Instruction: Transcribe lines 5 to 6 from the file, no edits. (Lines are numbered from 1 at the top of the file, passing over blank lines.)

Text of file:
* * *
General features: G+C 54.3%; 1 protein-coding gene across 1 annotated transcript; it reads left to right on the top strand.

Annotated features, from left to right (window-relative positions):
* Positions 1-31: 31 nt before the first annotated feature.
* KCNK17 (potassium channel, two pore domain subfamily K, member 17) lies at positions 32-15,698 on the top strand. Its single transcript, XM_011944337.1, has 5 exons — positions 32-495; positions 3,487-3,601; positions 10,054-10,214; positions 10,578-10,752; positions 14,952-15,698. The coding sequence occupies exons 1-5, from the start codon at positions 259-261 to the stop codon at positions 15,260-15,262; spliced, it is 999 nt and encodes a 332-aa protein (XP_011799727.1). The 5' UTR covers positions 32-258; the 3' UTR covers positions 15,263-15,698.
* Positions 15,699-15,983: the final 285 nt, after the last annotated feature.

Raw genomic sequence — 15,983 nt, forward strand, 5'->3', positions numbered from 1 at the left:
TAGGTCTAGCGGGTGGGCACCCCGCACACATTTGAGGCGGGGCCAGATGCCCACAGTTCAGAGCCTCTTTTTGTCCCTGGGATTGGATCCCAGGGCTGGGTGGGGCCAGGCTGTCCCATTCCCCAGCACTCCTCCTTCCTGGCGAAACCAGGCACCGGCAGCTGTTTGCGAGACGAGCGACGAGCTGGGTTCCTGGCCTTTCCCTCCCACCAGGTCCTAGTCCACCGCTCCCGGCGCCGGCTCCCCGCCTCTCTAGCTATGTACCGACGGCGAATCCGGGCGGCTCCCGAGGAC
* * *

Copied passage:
* Positions 15,699-15,983: the final 285 nt, after the last annotated feature.

Raw genomic sequence — 15,983 nt, forward strand, 5'->3', positions numbered from 1 at the left: